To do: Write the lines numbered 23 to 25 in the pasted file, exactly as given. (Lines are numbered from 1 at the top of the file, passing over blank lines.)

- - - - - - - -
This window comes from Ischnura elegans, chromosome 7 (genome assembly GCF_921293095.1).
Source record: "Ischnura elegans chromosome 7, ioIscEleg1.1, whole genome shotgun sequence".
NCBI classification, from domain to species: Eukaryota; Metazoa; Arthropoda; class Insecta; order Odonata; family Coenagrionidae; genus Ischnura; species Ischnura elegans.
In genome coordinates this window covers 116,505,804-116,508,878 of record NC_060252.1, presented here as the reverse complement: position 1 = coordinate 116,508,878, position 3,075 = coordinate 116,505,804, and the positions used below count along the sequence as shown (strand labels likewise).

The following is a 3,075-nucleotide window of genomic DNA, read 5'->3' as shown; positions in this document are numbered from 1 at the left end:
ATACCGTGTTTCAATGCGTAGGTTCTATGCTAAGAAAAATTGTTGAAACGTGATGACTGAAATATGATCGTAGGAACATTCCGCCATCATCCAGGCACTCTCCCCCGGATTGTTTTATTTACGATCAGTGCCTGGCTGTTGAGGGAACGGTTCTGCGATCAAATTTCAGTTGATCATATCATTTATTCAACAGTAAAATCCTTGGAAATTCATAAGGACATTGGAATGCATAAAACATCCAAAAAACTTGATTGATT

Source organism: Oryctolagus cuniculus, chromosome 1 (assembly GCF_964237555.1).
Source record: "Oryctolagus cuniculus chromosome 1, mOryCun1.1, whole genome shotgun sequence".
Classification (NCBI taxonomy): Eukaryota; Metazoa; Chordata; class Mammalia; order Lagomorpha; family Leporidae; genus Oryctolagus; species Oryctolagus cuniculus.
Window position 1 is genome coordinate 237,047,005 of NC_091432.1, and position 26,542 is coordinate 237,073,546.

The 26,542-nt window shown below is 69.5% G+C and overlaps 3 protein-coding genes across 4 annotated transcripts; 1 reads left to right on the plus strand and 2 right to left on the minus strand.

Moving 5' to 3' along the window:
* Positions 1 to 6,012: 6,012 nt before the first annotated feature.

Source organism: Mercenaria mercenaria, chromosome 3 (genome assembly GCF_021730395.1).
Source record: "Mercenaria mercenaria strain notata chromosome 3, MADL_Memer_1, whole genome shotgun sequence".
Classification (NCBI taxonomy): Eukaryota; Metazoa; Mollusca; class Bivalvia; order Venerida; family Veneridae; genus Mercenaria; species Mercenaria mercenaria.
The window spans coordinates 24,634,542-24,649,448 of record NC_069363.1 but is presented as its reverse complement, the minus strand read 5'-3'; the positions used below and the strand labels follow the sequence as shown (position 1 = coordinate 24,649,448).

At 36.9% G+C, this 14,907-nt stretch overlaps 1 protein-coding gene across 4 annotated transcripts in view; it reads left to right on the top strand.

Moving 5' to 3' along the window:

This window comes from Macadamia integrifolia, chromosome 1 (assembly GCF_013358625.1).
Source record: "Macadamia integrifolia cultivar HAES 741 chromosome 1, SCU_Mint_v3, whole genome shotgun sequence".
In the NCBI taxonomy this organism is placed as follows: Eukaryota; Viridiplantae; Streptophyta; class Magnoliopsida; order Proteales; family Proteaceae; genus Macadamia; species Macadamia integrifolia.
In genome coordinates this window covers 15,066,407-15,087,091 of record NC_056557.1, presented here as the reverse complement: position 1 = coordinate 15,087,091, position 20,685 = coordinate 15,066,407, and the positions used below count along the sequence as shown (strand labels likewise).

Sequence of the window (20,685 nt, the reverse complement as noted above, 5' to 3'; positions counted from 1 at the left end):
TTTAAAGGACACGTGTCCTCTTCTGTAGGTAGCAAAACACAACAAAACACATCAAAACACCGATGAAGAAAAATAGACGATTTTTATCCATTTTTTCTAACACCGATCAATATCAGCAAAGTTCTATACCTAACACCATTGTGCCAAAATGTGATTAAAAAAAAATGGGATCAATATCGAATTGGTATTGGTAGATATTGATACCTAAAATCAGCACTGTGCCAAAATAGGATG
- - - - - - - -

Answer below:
In genome coordinates this window covers 15,066,407-15,087,091 of record NC_056557.1, presented here as the reverse complement: position 1 = coordinate 15,087,091, position 20,685 = coordinate 15,066,407, and the positions used below count along the sequence as shown (strand labels likewise).

Sequence of the window (20,685 nt, the reverse complement as noted above, 5' to 3'; positions counted from 1 at the left end):
TTTAAAGGACACGTGTCCTCTTCTGTAGGTAGCAAAACACAACAAAACACATCAAAACACCGATGAAGAAAAATAGACGATTTTTATCCATTTTTTCTAACACCGATCAATATCAGCAAAGTTCTATACCTAACACCATTGTGCCAAAATGTGATTAAAAAAAAATGGGATCAATATCGAATTGGTATTGGTAGATATTGATACCTAAAATCAGCACTGTGCCAAAATAGGATG